Marrero earned the opportunity after he so aptly stood in for the departed, 6-foot-9 Bergantino. He teamed with power forward Rohan Blackwood and reserve Sam Mazzia to still provide the Sharks with a considerable size edge in the paint.

"That was our whole thing this year, trying to get over our Final Four team from last year," Marrero said. "I knew being the center I had really big shoes to fill. My teammates had my back.

"At first I was nervous that everybody would think I'm not as good as Tyler. But we played different. He's a big, big man. I'm an undersized big man. I was focused on playing the way I needed to play to help my team win, not the way Tyler played."

Marrero was actually recruited and signed by then PHCC head coach James Johnson, who made an offer to him after he finished as the MVP of an all-star game at the school.

Michael Jones, a former Hernando High standout and coach at Challenger K-8 and West Hernando Middle School, has since taken over the program.

"I know how he is as a person," Marrero said of Jones. "He's a great coach, very dedicated."

In addition to receiving a full scholarship offer from the Conquistadors, Marrero admitted that he wanted to stay near his family, factoring heavily into his decision.

So for now, as he studies to become a physical therapist, he hopes to attract the attention of a four-year school while helping the PHCC frontcourt.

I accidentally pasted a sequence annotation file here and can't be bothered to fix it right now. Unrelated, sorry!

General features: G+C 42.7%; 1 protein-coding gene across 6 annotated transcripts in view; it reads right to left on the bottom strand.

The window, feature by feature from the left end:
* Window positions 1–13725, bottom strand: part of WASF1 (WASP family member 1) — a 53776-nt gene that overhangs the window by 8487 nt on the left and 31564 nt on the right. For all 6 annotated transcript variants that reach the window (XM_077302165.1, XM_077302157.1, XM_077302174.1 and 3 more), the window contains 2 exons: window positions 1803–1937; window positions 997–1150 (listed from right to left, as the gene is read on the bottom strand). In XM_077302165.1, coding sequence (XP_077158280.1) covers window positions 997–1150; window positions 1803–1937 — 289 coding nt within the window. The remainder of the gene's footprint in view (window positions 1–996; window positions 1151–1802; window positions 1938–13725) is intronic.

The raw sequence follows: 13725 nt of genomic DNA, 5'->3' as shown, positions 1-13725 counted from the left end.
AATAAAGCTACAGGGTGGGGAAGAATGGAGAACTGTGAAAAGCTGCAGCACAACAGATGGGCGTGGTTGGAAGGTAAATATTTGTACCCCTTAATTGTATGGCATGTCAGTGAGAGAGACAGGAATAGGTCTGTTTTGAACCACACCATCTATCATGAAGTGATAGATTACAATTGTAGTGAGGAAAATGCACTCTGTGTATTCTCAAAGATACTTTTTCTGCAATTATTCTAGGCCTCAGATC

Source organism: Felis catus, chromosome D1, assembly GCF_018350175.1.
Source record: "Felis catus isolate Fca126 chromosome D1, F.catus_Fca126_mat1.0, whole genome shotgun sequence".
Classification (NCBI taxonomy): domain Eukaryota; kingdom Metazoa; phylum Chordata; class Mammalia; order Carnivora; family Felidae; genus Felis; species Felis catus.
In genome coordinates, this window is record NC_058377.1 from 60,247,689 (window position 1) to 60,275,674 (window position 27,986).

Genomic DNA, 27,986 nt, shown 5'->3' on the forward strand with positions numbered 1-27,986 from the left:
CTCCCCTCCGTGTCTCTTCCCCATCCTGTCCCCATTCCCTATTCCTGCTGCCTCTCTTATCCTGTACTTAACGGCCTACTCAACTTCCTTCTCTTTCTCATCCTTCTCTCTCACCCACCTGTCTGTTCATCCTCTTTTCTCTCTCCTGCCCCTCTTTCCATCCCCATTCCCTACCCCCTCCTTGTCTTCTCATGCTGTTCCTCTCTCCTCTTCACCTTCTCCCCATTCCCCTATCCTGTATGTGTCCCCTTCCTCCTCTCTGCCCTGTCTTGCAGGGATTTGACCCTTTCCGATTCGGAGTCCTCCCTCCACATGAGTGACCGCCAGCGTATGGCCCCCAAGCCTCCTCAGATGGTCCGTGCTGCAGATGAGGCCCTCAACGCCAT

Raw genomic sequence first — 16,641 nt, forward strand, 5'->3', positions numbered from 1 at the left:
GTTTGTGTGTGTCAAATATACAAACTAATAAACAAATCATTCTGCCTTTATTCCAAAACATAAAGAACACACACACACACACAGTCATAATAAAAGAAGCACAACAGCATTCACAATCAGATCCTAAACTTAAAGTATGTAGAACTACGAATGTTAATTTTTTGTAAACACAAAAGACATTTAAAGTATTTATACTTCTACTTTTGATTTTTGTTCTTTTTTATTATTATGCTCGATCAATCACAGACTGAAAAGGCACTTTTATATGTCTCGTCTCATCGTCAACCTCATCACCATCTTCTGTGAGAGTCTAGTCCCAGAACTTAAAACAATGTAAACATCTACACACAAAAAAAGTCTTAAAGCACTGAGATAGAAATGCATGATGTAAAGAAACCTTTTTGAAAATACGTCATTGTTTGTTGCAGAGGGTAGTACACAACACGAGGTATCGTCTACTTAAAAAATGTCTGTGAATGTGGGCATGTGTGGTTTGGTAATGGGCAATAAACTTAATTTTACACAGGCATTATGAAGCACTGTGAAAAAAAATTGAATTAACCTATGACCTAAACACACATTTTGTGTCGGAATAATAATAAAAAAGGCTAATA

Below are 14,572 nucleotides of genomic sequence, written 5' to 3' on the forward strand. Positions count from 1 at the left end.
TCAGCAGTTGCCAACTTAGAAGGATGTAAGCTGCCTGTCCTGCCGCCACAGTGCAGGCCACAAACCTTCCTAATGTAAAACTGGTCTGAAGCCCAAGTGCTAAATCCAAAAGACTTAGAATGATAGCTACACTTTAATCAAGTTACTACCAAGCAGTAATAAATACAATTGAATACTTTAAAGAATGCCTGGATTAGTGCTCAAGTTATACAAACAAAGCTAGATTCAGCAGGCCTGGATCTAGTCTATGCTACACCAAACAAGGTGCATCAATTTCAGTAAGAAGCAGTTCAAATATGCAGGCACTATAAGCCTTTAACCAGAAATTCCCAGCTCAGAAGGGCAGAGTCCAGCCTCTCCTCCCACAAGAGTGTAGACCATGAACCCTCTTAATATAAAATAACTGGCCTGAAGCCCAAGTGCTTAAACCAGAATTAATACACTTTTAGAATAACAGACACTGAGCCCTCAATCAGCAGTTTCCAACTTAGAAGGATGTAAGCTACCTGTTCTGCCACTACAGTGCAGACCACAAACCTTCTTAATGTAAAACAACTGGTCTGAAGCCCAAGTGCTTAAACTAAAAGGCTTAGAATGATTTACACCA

"My role is probably going to be what it was at Nature Coast," Marrero said. "They need someone who is going to come off the bench with energy, rebound, block shots. They need a big man who can run.

"I'm trying to work my way to the top and hopefully get a starting spot. But as long as I contribute, I'll be happy."

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Davila was a four-year player within the Nature Coast program, and a varsity starter for most of the past two seasons.

He played a complementary role in 2011-12 as the Sharks marched to their first state semifinal appearance, averaging 3.3 points, 1.7 assists and 1.3 steals while knocking down 22 shots from beyond the arc.

Though Davila started until late in the postseason, Lowman was the primary playmaker while senior Donovan Ingram received significant playing time in a reserve role.

"Junior year, it was 'Vic, whenever you get the ball, shoot a three.' I didn't have to do much else," Davila said. "This year, it was 'This is your team, you've got to control it.' It was a challenge, but I felt I took control and we were a pretty good team."

He paced the county in assists, averaging 6.7, go to with 6.0 points and 2.1 steals a game.

Where he truly left his mark, though, was in postseason play. His 3-pointer in the closing seconds of overtime in the Class 5A, District 7 championship game lifted the Sharks to a 58-56 victory over Eustis.

Davila nearly posted a double-double in that one with 11 points and nine assists, then averaged 13.5 points, 5.5 assists and 2.2 steals in two regional tilts.